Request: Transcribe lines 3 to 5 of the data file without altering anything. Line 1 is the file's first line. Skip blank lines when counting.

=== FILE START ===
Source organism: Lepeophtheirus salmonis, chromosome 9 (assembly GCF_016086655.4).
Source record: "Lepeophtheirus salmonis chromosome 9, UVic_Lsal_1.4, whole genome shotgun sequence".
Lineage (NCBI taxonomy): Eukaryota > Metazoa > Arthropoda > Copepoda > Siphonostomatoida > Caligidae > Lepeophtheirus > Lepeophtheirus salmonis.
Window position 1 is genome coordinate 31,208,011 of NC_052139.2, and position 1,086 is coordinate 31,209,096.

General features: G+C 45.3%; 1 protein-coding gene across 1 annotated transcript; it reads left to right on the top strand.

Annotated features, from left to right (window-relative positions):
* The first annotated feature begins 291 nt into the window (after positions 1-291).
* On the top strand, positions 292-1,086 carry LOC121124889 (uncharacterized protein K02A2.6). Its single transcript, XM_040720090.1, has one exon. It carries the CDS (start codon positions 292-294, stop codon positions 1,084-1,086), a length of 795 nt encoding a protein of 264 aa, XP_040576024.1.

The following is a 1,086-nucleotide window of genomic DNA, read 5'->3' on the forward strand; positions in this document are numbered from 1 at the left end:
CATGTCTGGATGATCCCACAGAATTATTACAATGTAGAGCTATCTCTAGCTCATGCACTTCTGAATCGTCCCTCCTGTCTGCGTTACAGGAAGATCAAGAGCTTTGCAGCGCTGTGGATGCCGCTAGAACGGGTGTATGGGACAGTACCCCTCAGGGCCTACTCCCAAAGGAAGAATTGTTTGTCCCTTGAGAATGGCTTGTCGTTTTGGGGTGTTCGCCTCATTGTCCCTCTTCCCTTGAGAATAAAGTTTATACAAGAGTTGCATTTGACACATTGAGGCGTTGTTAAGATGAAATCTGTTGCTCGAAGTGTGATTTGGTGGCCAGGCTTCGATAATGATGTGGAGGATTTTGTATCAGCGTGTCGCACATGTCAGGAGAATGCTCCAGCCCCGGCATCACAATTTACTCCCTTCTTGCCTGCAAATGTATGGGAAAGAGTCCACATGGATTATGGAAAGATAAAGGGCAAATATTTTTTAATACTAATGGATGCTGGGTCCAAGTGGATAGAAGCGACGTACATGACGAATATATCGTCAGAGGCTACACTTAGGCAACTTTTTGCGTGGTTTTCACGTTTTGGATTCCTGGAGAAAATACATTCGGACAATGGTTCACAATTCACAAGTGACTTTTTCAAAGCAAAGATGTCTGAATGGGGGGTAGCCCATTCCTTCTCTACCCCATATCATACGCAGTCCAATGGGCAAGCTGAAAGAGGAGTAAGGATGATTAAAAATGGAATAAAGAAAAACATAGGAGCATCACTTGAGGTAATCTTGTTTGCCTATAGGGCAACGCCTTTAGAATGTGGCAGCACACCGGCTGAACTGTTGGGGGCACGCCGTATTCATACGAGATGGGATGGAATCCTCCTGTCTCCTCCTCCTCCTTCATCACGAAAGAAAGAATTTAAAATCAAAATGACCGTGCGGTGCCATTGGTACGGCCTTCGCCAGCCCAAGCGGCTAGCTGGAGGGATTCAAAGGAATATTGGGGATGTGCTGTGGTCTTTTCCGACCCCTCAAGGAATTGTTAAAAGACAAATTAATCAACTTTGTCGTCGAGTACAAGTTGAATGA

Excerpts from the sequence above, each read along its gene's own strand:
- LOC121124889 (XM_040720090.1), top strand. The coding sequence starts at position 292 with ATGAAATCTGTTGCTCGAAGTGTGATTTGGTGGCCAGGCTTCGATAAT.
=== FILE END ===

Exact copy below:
Lineage (NCBI taxonomy): Eukaryota > Metazoa > Arthropoda > Copepoda > Siphonostomatoida > Caligidae > Lepeophtheirus > Lepeophtheirus salmonis.
Window position 1 is genome coordinate 31,208,011 of NC_052139.2, and position 1,086 is coordinate 31,209,096.

General features: G+C 45.3%; 1 protein-coding gene across 1 annotated transcript; it reads left to right on the top strand.